From Wikipedia, the free encyclopedia
Jump to: navigation, search
WikiProject Aviation / Aircraft (Rated Start-class)
WikiProject icon This article is within the scope of the Aviation WikiProject. If you would like to participate, please visit the project page, where you can join the project and see lists of open tasks and task forces. To use this banner, please see the full instructions.
Start-Class article Start  This article has been rated as Start-Class on the project's quality scale.
Checklist icon
Taskforce icon
This article is supported by the aircraft project.
WikiProject Military history (Rated C-Class)
MILHIST This article is within the scope of the Military history WikiProject. If you would like to participate, please visit the project page, where you can join the project and see a list of open tasks. To use this banner, please see the full instructions.
C This article has been rated as C-Class on the quality assessment scale.


Is it only me or does anyone else take an inference from the following quote from the Bomber page?

"The U.S. Air Force's most expensive bomber is the B-2. It is a stealth bomber built by Northrop Grumman. Its price tag was near $2 billion per aircraft. This plane is capable of flying to any target in the world from its base in the center of the United States and back without stopping anywhere by means of midair refueling".

While true, there are many other aircraft with the same capability. Suggest the last sentence above be changed to "The use of aerial refueling gives the B-2 a range limited only by crew endurance", which comes from the B52 page (with B-2 substituted for B52 of course).Moriori 02:20, 1 Nov 2003 (UTC)

Good idea, the original sentence is pretty awkwardly phrased. Stan 03:59, 1 Nov 2003 (UTC)

Removal of criticism section[edit]

I removed the following text :-

Criticism - The inaccuracy of modern bombers, including computer guided targetting, has been a source of complaints and accidental deaths. In the Bosnian war (1990s), U.S. bombers accidentally hit a train full of passengers at night. In the same war, U.S. bombers accidentally bombed the Chinese embassy, killing 50 people. In the War on Terror, over 6,000 non-terrorist men, women, and children were accidentally killed by U.S. bombers. This doesn't include the 1,000s who were crippled for life. The U.S. has the most advanced targetting equipment in the world, and yet it is mistake prone. It leads critics to remark: "If you can't bomb right, you shouldn't bomb at all."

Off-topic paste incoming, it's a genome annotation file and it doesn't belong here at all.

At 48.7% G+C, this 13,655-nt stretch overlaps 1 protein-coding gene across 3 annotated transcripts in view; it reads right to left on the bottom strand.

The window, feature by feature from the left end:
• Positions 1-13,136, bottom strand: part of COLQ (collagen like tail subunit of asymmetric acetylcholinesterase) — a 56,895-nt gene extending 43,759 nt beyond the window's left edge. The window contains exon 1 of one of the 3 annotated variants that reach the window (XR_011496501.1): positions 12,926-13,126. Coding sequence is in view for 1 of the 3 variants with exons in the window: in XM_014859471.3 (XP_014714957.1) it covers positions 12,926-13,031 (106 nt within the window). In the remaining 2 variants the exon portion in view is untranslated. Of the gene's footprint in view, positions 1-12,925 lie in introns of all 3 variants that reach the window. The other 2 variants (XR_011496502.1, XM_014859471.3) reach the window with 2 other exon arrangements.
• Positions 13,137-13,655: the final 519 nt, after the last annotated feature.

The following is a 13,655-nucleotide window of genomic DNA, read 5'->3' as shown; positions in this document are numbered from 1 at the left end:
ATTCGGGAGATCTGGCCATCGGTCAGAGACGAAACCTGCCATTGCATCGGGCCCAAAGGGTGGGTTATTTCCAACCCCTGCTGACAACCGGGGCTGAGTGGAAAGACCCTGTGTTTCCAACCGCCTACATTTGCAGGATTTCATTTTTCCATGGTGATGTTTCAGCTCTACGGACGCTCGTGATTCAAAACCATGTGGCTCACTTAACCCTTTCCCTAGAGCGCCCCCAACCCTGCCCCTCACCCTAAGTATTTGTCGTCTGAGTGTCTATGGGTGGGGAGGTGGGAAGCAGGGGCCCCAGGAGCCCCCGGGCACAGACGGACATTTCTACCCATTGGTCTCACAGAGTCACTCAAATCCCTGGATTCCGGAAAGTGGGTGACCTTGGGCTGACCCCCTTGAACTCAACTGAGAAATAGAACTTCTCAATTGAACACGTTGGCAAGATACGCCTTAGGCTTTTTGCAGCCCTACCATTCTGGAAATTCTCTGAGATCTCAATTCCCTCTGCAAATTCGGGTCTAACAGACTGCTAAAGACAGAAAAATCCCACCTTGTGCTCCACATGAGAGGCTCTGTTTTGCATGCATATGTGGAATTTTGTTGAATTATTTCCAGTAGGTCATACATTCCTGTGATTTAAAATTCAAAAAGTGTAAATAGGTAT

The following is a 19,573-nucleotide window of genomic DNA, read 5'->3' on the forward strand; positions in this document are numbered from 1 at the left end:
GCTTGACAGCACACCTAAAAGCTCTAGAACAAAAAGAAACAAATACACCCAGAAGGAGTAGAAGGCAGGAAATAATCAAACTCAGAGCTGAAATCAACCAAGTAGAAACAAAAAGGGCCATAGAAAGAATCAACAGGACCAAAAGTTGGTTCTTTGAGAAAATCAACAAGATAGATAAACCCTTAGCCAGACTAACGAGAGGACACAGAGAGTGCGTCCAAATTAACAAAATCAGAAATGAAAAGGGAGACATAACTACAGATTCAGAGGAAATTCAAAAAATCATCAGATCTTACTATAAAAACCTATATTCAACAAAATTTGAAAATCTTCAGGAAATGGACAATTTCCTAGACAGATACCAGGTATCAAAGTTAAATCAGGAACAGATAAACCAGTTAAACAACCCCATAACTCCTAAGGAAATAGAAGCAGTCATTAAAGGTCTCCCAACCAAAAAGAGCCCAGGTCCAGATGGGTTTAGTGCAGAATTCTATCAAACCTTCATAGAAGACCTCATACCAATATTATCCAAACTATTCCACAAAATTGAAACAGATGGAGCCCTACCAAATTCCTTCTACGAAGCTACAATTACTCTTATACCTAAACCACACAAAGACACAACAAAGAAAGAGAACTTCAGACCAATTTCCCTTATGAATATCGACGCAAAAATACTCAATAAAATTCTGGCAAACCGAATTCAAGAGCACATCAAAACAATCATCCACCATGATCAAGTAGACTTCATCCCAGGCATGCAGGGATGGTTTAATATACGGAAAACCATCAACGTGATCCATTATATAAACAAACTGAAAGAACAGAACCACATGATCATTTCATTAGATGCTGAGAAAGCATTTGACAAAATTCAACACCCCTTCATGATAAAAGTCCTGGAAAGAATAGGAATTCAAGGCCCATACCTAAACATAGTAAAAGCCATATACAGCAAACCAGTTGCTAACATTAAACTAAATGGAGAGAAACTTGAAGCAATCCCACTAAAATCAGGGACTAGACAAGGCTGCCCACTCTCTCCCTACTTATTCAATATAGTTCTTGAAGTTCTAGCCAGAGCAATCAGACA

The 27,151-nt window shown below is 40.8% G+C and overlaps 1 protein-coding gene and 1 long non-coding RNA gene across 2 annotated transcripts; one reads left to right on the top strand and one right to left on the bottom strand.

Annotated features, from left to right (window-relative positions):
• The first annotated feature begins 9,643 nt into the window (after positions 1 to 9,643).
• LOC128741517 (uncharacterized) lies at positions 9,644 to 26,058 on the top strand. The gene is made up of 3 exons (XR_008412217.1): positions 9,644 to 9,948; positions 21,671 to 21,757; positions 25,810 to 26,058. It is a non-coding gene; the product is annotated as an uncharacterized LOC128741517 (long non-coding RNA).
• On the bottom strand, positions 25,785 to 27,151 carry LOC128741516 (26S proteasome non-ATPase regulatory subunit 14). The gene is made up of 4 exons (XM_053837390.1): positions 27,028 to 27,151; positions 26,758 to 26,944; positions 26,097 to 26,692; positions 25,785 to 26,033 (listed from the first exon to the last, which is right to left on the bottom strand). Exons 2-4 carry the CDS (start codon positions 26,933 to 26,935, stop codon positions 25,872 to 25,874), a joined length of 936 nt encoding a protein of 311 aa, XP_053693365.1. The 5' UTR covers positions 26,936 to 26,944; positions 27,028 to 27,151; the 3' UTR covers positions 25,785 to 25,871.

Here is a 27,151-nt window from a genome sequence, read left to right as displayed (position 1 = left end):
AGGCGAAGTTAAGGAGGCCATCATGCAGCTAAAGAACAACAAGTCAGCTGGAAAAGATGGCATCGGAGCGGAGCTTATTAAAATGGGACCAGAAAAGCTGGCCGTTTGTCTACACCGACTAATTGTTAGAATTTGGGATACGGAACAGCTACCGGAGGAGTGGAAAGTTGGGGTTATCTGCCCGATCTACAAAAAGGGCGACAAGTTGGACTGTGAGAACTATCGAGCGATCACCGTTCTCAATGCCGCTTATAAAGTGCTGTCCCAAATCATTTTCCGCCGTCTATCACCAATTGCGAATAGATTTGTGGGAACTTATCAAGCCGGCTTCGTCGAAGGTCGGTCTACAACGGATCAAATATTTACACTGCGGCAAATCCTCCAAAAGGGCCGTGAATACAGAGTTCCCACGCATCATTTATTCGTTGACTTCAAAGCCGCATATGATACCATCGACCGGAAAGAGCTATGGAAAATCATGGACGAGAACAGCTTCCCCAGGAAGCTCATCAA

This (potentially) belongs in an article on bombing, rules of engagement or military tactics but not in an article about a type of military aircraft Djbrianuk 18:47, 14 July 2005 (UTC)

OtherUses template[edit]

Please change the article to use Template:OtherUses instead of Template:otheruses it currently uses. The OtherUses template has information about the contents of the article.

{{OtherUses|info=information about the contents of the article}}

For a sample use of this template refer to the articles Alabama or Algiers--—The preceding unsigned comment was added by DuKot (talkcontribs) .

Note that that functionality is now at {{otheruses1}}. {{OtherUses}} redirects to {{otheruses}}, and is deprecated.--Srleffler 18:41, 23 July 2006 (UTC)


I find this in the fourth paragraph of the History section:

In the past, bombers were a separate type of aircraft, and often looked dramatically different from other aircraft. This was due largely to the lack of power in aircraft engines, meaning that to carry any reasonable warload, the aircraft had to have multiple engines. The result was a much larger aircraft, one with a reasonable useful load fraction for the role.

What is a warload? Please reference a reputable dictionary.

Best Regards,

Jeff —The preceding unsigned comment was added by (talk) 20:48, 8 January 2007 (UTC).

  • "Payload" is a better term - changed. 16:31, 22 May 2007 (UTC)

O.T.U.: what does that mean exactly?[edit]


in my research about bombings in World War II there is often to find the indication "O.T.U." or OTU. But there is no article about OTU, and the reports of other websites never explain this term,

e.g. here:

or here:

It would be good when an article about OTU would exist for "foreigners of English"...

Michael Palomino -- (talk) 20:44, 9 March 2008 (UTC) AThousandYoung (talk) 04:49, 30 March 2009 (UTC)

B-2 Spirit[edit]

I see from comments above that there used to be B-2 information here, but it's not here now. I think stealth bombers should be discussed. In addition, it would be nice to see differentiation between high altitude bombers and interdiction bombers like the F-111. AThousandYoung (talk) 05:52, 30 March 2009 (UTC)

Intro paragraph needs fixing but fairy cant be bothered. Somebody fix. (talk) 01:53, 1 December 2010 (UTC)

Although actual first bombardment was in 1911, the US tested the concept in 1910.[edit]

I read this in a BBC report, near the bottom it states that the US tested the concept of aerial bombing in 1910 using sandbags as dummy bombs. However, I noticed the source is from, and I don't know if this is a reliable enough source; maybe a book containing the same information would be a more preferable/acceptable reference? —Preceding unsigned comment added by Eug.galeotti (talkcontribs) 18:20, 10 May 2011 (UTC)

Assessment comment[edit]

The comment(s) below were originally left at Talk:Bomber/Comments, and are posted here for posterity. Following several discussions in past years, these subpages are now deprecated. The comments may be irrelevant or outdated; if so, please feel free to remove this section.

Well on several pages I found the information that the first bombing was conducted on November 1st, 1911. during the Tripolitanian War of 1911-1912. Italian pilot Giulo Gavoti, flying a Bleirot XI, threw grenades over the side of his plane near a Turkish camp in Libya.

Last edited at 13:46, 7 May 2007 (UTC). Substituted at 10:00, 29 April 2016 (UTC)